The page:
Content List

Diaries 1901-1947 Red-bound Volumes, Handwritten Correspondence

Box 1:

  • Correspondence (correspondents include Edwin A. Alderman and William Minor Lile) 1927, 1930-31
  • Correspondence 1932
  • Correspondence 1933
  • Correspondence (J.B. Moore, Harlan F. Stone, John M. Woolsey) 1934 January-June
  • Correspondence (J.B. Moore, Harlan F. Stone, John M. Woolsey, Learned Hand, T. Catesby Jones) 1935
  • Correspondence (J.B. Moore, Harlan F. Stone, John M. Woolsey, and Thomas Reed Powell) 1936

Box 2:

  • Correspondence (include J.L. Newcomb) 1937
  • Correspondence (include Alfred Knopf and J. L. Newcomb) 1938
  • Correspondence (J. B. Moore, Harlan F. Stone, John M. Woolsey, Augustus Hand, T. Catesby Jones, Alfred Knopf, and James A. McLaughlin) 1939
  • Correspondence (include Harlan F. Stone) 1940
  • Correspondence (include Alfred Knopf, Harlan F. Stone, and John M. Woolsey) 1941
  • Correspondence (include Harlan F. Stone) 1942

Box 3:

  • Correspondence (include Harlan F. Stone and William H. White) 1943
  • Correspondence - (include correspondence with Harlan F. Stone. Also included is a proposal for a graduate program at the Law School and an authorization adopted by the University Senate December 9, 1944) 1944, 1947, n.d.
  • Glenn Letter to [Judson Adams] Crane 1931, Oct. 2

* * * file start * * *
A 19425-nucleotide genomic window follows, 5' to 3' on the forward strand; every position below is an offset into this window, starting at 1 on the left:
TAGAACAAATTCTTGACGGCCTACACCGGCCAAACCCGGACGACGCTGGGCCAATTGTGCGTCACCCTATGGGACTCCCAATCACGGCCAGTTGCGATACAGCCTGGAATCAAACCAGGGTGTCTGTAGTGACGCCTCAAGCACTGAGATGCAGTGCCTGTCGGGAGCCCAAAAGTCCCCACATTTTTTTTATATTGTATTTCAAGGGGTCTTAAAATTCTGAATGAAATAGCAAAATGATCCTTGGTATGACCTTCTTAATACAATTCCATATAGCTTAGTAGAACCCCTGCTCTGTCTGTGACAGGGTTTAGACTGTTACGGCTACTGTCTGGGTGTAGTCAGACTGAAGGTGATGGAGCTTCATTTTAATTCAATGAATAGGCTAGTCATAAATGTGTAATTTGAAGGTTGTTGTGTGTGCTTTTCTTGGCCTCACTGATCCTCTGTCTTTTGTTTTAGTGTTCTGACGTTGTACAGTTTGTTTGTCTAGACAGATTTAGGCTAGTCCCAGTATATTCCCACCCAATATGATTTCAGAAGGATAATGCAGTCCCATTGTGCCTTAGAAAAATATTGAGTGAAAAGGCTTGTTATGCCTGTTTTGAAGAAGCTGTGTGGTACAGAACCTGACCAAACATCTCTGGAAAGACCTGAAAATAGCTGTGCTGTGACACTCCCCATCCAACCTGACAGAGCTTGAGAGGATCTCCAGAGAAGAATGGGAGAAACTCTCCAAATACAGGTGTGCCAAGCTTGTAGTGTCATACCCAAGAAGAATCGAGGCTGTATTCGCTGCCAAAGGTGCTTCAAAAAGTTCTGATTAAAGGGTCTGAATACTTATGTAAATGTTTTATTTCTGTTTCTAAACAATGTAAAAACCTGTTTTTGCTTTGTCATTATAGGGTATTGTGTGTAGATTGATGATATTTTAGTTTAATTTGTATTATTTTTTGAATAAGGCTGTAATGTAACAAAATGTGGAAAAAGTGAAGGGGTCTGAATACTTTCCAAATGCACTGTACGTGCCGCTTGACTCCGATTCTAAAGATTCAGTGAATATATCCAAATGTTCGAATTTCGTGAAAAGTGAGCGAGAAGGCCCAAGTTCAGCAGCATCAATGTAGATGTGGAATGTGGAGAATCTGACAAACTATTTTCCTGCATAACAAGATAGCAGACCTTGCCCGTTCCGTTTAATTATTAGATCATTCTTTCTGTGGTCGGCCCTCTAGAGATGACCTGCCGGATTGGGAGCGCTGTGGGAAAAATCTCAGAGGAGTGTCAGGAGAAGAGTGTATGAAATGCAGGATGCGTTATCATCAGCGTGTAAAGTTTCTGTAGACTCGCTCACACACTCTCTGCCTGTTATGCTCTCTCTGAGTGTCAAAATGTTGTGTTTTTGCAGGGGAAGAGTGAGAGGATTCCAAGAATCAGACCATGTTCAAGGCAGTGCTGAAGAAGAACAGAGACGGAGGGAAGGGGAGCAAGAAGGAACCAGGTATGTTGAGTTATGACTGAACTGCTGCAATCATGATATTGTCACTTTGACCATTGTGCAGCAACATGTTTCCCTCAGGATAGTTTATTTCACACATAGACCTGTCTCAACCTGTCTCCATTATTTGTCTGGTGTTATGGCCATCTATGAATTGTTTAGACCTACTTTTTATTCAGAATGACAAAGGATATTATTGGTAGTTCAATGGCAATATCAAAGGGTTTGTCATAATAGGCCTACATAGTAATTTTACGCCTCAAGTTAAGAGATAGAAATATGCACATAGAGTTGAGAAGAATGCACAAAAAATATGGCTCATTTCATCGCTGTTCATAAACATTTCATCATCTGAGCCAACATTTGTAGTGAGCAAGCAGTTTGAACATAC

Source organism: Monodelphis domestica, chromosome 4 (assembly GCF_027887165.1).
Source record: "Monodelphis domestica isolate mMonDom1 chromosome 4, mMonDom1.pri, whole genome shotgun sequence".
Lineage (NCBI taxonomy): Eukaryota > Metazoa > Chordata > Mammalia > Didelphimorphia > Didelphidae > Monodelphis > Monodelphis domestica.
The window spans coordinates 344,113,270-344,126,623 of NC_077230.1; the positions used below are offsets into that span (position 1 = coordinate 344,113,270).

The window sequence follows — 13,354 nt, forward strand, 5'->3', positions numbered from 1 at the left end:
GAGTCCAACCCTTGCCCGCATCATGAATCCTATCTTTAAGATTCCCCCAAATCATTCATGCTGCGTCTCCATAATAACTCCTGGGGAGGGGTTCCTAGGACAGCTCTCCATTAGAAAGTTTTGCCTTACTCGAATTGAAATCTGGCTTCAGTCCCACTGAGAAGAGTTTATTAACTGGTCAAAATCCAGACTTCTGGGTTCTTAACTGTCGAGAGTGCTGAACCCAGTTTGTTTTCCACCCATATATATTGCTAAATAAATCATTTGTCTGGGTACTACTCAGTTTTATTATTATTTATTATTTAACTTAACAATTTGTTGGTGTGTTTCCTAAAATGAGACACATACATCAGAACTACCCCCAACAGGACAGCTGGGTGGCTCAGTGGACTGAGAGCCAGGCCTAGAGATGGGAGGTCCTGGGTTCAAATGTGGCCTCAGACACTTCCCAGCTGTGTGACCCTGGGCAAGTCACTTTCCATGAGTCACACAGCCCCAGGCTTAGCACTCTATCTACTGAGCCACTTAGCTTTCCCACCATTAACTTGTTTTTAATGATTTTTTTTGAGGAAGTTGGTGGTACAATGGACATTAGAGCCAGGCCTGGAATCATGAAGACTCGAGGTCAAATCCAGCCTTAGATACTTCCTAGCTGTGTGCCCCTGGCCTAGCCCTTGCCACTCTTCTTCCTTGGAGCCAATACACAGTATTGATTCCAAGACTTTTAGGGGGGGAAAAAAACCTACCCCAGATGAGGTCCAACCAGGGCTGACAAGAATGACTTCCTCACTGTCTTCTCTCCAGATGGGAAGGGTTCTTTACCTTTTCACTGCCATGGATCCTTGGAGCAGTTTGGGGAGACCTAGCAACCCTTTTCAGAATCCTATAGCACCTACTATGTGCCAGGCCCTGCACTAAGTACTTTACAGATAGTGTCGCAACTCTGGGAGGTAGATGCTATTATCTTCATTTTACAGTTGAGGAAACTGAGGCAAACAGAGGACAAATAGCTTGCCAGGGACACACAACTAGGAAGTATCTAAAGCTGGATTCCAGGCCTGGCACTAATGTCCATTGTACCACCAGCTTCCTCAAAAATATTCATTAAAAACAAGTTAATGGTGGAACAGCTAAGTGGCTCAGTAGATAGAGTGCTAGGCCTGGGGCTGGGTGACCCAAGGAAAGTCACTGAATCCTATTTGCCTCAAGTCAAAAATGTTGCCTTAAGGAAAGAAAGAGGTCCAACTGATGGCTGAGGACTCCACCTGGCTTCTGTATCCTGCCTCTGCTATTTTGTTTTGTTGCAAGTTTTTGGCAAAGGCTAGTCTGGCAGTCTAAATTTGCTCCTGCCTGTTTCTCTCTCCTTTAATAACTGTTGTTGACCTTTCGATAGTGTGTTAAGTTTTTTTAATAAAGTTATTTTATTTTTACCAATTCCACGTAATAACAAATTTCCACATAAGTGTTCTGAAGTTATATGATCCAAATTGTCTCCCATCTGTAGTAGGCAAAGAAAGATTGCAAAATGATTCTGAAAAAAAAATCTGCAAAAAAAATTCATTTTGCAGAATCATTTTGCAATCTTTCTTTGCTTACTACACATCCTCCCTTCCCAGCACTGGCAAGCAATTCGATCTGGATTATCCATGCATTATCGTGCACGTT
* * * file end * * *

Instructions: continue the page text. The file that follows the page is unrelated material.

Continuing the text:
Typed Class Notes taken for Taxation with Frank Goodnow at Columbia. 1903
  • University of Virginia. Corporations I. Examination. 1931, December 19
  • The Case Law of Prohibition: Lest We Forget. Address of Garrard Glenn at the Anual Meeting of the Atlanta Bar Association. 1933, June 15
  • Miscellaneous drafts of speeches and articles. n.d.; 1931-1938, 1940-1941, 1951
  • 1941; Poster re Urgent Announcement from UVA President J. L. Newcomb asking students of 21 years or more to report to fill forms for the National Selective Service Headquarters on Wednesday, December 10, 1941.
  • The Lawyers' Common-Place Book with an alphabetical index of about one thousand titles, which occur in legal study and practice by John T. Glenn, Atlanta, James P. Mason & Co., 1858. Annotated copy.

Box 4:

  • Principles of Political Economy by Charles Gide, Boston, D. C. Heath & Co., 1897; with Glenn's annotations as a senior at the University of Georgia. 1898
  • A poet's guide to Equity Pleading.  University of Virginia Examination Book with the poetic reply of Mr. Thomas W. Blake to the inquiries of Prof. Garrard Glenn in Equity Pleading (1932). There is an "Apolegetica" written by Prof. Glenn and a transcription of both the apolegitica and the exam.
  • Portrait Presentation Program and Remarks of Thomas B. Gay On the Occasion of the Presentation of the Portrait of Garrard Glenn to the Law School of the University of Virginia May 2, 1947. [File transferred from RG 400 Faculty vertical files in July of 2013].
  • Addresses from Virginia State Association Reports: John Wood Fishburne; Censorship at Common Law and Under Modern Dispensation; Edward Coke, and Law Restatement.  [File transferred from RG 400 Faculty vertical files in July of 2013] 
  • Annotated remarks delivered to Legal Institute of Virginia State Bar Association and Virginia Law Schools , John Marshall Hotel, Richmond, VA, Jan. 12-13, 1940. [Gift of Prof. J. Rodney Johnson, T. C. Williams School of Law, Richmond, Va. File transferred from RG 400 Faculty vertical files in July of 2013] 

Use Policy

Access There are no restrictions.
Use Restrictions There are no restrictions.
Preferred Citation

The Papers of Garrard Glenn, 1901-1947, MSS 78-1, Box Number, Special Collections, University of Virginia Law Library.